My fellow women, it’s fine to not be all that beautiful. It’s not all that it’s cut out to be. All I’ve gotten for being even remotely pretty is a long line of over-emotional wronged Romeos who don’t get that I’m not interested, and the other guys who are too scared to ask me out, and still others who like me until they see what’s beneath the surface. And there’s so much more to life than what we see.

If I were a Guy, I’d Probably be Arrested

Men are stronger than women, right? A man can always defend himself, and those around him. They don’t cry, they enjoy competition and action, and will always protect the women in their lives.

Yeah. Society’s full of crap.

I’m not denying that there are men out there like that. There are women like that too. On a good day, I fancy myself to be one of them.

Sexism is a double-ended trap. The same force that tells women that they need to be weak and submissive and emotional and soft-spoken and feminine tells men the exact opposite.

Women are allowed to mock men freely (I, myself, have often engaged in such behavior and thought there was nothing wrong with it), but if a man dares to joke about women, he is automatically a sexist pig. If a woman hits a man she is strong. If a man hits a woman, he’s an evil abuser.

With women, ever notice how no doesn’t always mean no? Of course, they’ll tell you that, but then they turn around and say things like, “If I say I’m fine, you better be worried.” It’s spread across the Web in images like this one:

Lies Girls Tell

Got that? I’m never fine, I’m always jealous, and I’m never over him. We can never be friends, and it’s not okay. Ever.

Except, you know, how men aren’t mind readers. We can’t expect them to know when we really ARE fine, which is pretty much always, for me. I’ve had boyfriends constantly asking if I was okay just because I wasn’t smiling or talking. One used the memorable line (forgive the swearing), “Whose ass am I kicking?” Which he probably learned from this one:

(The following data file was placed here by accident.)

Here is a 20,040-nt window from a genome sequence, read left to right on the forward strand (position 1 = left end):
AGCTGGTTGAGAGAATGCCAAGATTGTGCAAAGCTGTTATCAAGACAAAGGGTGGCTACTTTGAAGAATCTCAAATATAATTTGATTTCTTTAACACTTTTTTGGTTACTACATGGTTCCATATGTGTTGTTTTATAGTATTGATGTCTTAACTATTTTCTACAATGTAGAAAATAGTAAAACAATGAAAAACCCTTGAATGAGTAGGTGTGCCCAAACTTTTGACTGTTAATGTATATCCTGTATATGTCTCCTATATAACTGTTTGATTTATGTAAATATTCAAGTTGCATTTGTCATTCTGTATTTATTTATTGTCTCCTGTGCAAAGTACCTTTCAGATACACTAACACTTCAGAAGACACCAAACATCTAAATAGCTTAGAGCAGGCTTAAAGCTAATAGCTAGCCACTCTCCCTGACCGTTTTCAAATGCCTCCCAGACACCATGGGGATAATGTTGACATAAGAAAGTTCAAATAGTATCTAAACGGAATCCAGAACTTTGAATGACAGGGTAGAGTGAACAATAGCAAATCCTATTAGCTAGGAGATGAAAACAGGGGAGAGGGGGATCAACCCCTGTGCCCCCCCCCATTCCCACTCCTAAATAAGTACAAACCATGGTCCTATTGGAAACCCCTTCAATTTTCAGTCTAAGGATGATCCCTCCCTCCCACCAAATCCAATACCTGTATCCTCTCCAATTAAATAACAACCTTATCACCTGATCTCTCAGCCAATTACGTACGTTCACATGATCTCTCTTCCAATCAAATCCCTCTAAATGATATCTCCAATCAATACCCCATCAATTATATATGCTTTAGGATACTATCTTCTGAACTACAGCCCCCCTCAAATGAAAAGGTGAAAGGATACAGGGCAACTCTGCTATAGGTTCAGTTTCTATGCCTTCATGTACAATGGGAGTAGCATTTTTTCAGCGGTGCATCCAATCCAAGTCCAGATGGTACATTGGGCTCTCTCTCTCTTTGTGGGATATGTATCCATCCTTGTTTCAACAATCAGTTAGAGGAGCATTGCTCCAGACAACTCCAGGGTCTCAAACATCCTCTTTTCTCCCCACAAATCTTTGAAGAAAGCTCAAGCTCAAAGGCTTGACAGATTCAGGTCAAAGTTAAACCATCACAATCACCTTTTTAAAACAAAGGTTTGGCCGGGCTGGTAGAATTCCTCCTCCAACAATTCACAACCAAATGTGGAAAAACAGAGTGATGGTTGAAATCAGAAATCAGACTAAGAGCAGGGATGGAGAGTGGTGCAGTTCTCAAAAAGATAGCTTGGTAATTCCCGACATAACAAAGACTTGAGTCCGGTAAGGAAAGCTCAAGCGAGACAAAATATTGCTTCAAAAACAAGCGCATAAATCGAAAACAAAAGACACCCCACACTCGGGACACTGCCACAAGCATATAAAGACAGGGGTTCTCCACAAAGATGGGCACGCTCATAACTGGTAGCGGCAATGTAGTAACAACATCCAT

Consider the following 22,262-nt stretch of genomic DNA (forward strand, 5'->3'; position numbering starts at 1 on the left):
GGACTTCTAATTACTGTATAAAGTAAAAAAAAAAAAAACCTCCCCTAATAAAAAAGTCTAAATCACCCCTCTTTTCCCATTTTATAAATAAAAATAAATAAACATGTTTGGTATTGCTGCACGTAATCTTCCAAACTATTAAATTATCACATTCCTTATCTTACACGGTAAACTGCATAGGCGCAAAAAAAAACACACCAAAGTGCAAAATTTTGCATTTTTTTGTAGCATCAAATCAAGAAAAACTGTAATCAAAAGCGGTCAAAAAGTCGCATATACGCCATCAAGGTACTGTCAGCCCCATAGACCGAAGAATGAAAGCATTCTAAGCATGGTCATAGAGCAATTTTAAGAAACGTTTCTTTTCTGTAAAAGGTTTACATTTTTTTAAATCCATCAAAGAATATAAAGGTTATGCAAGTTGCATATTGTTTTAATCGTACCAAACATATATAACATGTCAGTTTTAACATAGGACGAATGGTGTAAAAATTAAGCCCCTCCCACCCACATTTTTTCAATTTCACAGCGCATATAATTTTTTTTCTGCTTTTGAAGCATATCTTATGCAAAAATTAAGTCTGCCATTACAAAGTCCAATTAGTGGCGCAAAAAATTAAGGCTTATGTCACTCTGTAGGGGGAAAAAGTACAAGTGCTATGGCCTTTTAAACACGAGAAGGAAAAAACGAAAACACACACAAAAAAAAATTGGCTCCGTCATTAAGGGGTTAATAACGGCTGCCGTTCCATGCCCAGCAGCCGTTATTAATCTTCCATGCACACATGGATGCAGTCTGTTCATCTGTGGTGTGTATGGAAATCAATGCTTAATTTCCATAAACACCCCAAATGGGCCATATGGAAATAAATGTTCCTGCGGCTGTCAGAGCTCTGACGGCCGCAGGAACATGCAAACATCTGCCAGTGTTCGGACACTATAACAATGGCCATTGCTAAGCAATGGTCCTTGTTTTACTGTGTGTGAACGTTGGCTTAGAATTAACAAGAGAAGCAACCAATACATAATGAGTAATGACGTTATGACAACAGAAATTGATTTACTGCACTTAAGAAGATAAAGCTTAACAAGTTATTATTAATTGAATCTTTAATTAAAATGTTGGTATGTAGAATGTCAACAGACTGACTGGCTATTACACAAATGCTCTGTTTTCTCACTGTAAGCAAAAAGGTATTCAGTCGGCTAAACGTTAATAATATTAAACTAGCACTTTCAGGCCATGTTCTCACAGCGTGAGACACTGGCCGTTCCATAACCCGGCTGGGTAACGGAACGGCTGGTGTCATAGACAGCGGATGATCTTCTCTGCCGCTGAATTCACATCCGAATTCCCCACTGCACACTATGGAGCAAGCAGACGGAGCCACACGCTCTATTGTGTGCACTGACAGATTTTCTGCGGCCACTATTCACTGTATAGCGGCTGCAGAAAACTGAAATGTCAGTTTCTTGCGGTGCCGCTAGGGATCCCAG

Whose Ass am I Kicking

Except, as an introvert, I was just being me. Not smiling or laughing. Just thinking, perfectly happy in the private realm of my thoughts.

Moving beyond these hated images, I’m a girl, as I have already stated. And I’ve often wished that I was a guy. Men are perceived as stronger. When a man tries to be strong, nobody’s gonna laugh at him and say he’s cute. Nobody calls him soft and sensitive unless they want their faces smashed in. Nobody assumes that he wants to join the military to a)prove that he can do whatever other guys can do, b)meet guys. He doesn’t get odd stares when he holds the door open for other guys.

But, if I were a guy, I’d probably have been arrested. Why? Because I have an older sister whom I’ve been in physical fights with, and I always won. No, I never started any of them, but she’d be the girl—therefore weaker, and I’d be an evil abuser for touching her, even though it was only self defense. Because, obviously, if she was attacking me with scissors, I must have done something horrible to her, and I probably deserved it. I have very little doubt that in that scenario, I’d have been the one arrested for domestic violence, not her.

So, I know I’m better off as a girl. But I’m still a masculine girl, though 100% straight. I wear guys’ clothes, I communicate in a more masculine way. I prefer hanging out with guys, and really hate it when one of my bros says he likes me. The highest compliment I’ve ever received is being told that I’m more of a man than one of my guy friends will ever be. And, like a lot of guys, I’m embarrassed to admit that I enjoy a chick flick every now and then, or that I like a good romance plot. Crying in front of someone is one of the worst things I can do. Being called soft is the surest way to piss me off. I hold doors for everyone, and often joke that my dad raised me to be a gentleman.

I hate being tickled by a guy, because it’s not flirting to me—it’s war. They’re making themselves look stronger than me, and I’m expected to put up with it and giggle? HECK NO!

We have come to the end of our ramble, and you may now return to your regular scheduled programming.